Evidence strongly suggests that for older adults, loneliness is a health risk, associated with increased risk of premature death, dementia, heart disease, stroke, depression, and anxiety, according to a report from the National Academies of Sciences, Engineering, and Medicine. Additionally, a 2018 study from researchers then at the University of Arizona, the University of Wisconsin, and the University of California at Davis finds that people who report lower well-being spend more time alone and tend to engage less in deep and meaningful conversations.

It doesn’t take much to lead people to a better, happier state. After his experience on the train, Epley and University of California at Berkeley’s Juliana Schroeder, then a PhD student at Booth, ran an actual experiment asking Chicago-area bus and train commuters to either ride as they normally would, sit quietly, or talk to the person next to them. When asked to engage, participants enjoyed connecting with others.  

Although initiating a conversation is a cheap and easy way to improve a commute or other daily chore, few will do it unprompted, which is one reason why icebreaker exercises are a staple of corporate meetings. The commuter experiment, which included a survey, identified something that keeps people quiet: miscalibrated expectations. People assume that others simply aren’t interested in talking, so they don’t initiate a conversation, and they think that they will enjoy their commute more if they keep to themselves, Epley and Schroeder find. They’re wrong on both counts.

Barriers to connecting

Across experiments, participants consistently underestimated the value of holding a deep conversation or paying someone a compliment. These miscalculations may be keeping people from reaching out to others in a meaningful way.

Yet these inaccurate expectations linger even after a conversation begins, according to further research. Northwestern postdoctoral scholar Michael Kardas (a graduate of Booth’s PhD Program), University of Texas’s Amit Kumar, and Epley recruited about 1,800 people, from business leaders to passersby at a public park, to participate in experiments in which they had to talk to each other. Moreover, the researchers randomly assigned some participants to try discussing deeper and more personal topics than they normally do when first meeting someone, and other participants to just have a typical conversation. People were especially likely to overestimate how awkward the deeper talks would be, and to underestimate how happy they would feel after them, suggesting that misguided assumptions about these more-personal conversations might make us overly reluctant to have them.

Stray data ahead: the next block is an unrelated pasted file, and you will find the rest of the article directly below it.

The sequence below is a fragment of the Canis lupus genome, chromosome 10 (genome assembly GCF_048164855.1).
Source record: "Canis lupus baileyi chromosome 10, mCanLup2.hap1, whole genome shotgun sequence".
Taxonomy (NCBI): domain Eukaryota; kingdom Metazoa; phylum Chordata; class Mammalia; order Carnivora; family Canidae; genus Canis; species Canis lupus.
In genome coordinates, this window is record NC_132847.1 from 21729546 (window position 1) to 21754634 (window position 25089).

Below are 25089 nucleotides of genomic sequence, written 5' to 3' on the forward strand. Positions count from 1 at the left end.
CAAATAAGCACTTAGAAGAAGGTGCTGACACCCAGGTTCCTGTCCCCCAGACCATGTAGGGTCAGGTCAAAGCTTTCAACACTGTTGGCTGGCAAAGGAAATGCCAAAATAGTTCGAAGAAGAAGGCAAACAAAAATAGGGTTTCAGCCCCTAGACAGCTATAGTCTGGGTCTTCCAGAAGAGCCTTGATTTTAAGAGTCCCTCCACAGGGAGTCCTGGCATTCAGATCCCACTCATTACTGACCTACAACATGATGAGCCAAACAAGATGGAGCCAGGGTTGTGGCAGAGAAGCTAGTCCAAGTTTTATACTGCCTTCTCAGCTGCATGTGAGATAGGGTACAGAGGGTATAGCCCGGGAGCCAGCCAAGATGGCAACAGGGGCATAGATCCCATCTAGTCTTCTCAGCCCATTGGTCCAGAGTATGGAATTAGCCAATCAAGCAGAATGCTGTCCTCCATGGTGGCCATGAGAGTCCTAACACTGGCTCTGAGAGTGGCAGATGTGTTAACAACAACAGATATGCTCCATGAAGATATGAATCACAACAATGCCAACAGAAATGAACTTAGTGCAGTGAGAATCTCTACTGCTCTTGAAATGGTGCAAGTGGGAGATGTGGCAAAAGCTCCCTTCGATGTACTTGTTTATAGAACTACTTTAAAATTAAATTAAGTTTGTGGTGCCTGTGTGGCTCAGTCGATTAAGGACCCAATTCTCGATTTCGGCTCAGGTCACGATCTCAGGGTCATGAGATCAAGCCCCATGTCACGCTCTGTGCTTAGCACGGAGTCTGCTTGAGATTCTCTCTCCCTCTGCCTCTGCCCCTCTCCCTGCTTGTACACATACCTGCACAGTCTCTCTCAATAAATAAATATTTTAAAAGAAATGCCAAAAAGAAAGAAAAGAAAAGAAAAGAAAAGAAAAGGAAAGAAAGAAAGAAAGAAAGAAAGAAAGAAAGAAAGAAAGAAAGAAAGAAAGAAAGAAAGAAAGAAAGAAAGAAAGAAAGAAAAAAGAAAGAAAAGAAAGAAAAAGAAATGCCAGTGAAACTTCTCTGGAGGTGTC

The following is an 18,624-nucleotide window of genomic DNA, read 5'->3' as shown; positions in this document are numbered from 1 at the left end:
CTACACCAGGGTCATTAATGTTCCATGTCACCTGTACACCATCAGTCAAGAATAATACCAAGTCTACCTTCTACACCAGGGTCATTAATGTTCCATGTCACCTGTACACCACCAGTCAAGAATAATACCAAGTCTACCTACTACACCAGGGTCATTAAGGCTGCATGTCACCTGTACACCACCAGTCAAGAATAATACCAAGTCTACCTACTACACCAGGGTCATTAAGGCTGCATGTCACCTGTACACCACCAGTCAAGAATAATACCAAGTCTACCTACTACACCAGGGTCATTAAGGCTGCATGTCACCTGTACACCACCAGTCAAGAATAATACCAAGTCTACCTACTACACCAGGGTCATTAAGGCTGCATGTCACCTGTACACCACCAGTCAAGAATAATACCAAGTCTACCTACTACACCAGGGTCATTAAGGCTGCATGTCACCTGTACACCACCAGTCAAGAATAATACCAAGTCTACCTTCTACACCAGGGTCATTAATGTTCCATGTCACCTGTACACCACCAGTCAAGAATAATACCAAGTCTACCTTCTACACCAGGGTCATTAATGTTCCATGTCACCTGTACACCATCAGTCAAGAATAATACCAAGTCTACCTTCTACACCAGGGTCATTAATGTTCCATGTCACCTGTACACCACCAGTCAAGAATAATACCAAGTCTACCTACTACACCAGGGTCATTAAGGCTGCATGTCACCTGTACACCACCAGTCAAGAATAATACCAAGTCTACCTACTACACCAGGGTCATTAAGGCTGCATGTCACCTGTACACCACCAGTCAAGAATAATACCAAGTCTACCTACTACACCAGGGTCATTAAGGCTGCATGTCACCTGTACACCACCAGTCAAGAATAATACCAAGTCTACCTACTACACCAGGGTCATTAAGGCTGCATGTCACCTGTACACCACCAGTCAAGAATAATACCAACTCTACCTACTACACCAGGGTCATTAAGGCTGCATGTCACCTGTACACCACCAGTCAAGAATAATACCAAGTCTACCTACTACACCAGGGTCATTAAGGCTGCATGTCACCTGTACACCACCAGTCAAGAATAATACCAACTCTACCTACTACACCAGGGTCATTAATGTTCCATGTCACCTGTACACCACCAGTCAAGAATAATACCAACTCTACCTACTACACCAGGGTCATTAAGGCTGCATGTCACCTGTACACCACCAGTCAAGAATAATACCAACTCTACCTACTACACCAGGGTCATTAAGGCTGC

During a recent orientation session for MBA students, Epley demonstrated what typically happens when people truly engage. At the session, he asked all students in attendance to have a deep conversation with another person in the room, providing four leading questions for them to discuss, and to indicate on a survey how they expected the conversation would go. How awkward would they feel? How strong of a bond would they have with their conversation partner? Would they like the other person and enjoy the exchange? After recording their expectations, each pair of participants had 20 minutes to talk. When finished, everyone filled out a second survey in which they reported their actual experiences.